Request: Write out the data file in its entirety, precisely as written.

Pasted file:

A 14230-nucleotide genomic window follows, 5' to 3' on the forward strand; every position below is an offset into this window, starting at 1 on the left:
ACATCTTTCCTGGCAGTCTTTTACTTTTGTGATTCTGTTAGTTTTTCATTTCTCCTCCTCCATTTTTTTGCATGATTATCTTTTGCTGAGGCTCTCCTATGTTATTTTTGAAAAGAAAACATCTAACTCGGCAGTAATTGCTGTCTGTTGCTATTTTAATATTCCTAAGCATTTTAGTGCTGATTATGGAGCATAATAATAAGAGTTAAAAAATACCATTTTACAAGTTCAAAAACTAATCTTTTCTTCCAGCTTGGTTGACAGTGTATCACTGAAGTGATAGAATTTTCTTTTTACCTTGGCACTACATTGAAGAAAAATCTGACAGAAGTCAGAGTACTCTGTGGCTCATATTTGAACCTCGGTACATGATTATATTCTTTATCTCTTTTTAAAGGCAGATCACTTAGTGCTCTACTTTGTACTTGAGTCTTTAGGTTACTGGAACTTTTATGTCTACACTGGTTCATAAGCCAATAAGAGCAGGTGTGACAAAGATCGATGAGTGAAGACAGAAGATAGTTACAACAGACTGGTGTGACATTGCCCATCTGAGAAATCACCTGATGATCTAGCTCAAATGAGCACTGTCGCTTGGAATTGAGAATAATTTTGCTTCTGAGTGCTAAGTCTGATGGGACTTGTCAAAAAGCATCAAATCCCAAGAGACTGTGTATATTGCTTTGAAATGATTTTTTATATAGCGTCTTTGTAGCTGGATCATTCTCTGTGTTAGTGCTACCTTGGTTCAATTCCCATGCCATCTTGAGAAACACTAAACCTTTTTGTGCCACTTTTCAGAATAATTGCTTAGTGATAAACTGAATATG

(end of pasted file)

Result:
A 14230-nucleotide genomic window follows, 5' to 3' on the forward strand; every position below is an offset into this window, starting at 1 on the left:
ACATCTTTCCTGGCAGTCTTTTACTTTTGTGATTCTGTTAGTTTTTCATTTCTCCTCCTCCATTTTTTTGCATGATTATCTTTTGCTGAGGCTCTCCTATGTTATTTTTGAAAAGAAAACATCTAACTCGGCAGTAATTGCTGTCTGTTGCTATTTTAATATTCCTAAGCATTTTAGTGCTGATTATGGAGCATAATAATAAGAGTTAAAAAATACCATTTTACAAGTTCAAAAACTAATCTTTTCTTCCAGCTTGGTTGACAGTGTATCACTGAAGTGATAGAATTTTCTTTTTACCTTGGCACTACATTGAAGAAAAATCTGACAGAAGTCAGAGTACTCTGTGGCTCATATTTGAACCTCGGTACATGATTATATTCTTTATCTCTTTTTAAAGGCAGATCACTTAGTGCTCTACTTTGTACTTGAGTCTTTAGGTTACTGGAACTTTTATGTCTACACTGGTTCATAAGCCAATAAGAGCAGGTGTGACAAAGATCGATGAGTGAAGACAGAAGATAGTTACAACAGACTGGTGTGACATTGCCCATCTGAGAAATCACCTGATGATCTAGCTCAAATGAGCACTGTCGCTTGGAATTGAGAATAATTTTGCTTCTGAGTGCTAAGTCTGATGGGACTTGTCAAAAAGCATCAAATCCCAAGAGACTGTGTATATTGCTTTGAAATGATTTTTTATATAGCGTCTTTGTAGCTGGATCATTCTCTGTGTTAGTGCTACCTTGGTTCAATTCCCATGCCATCTTGAGAAACACTAAACCTTTTTGTGCCACTTTTCAGAATAATTGCTTAGTGATAAACTGAATATG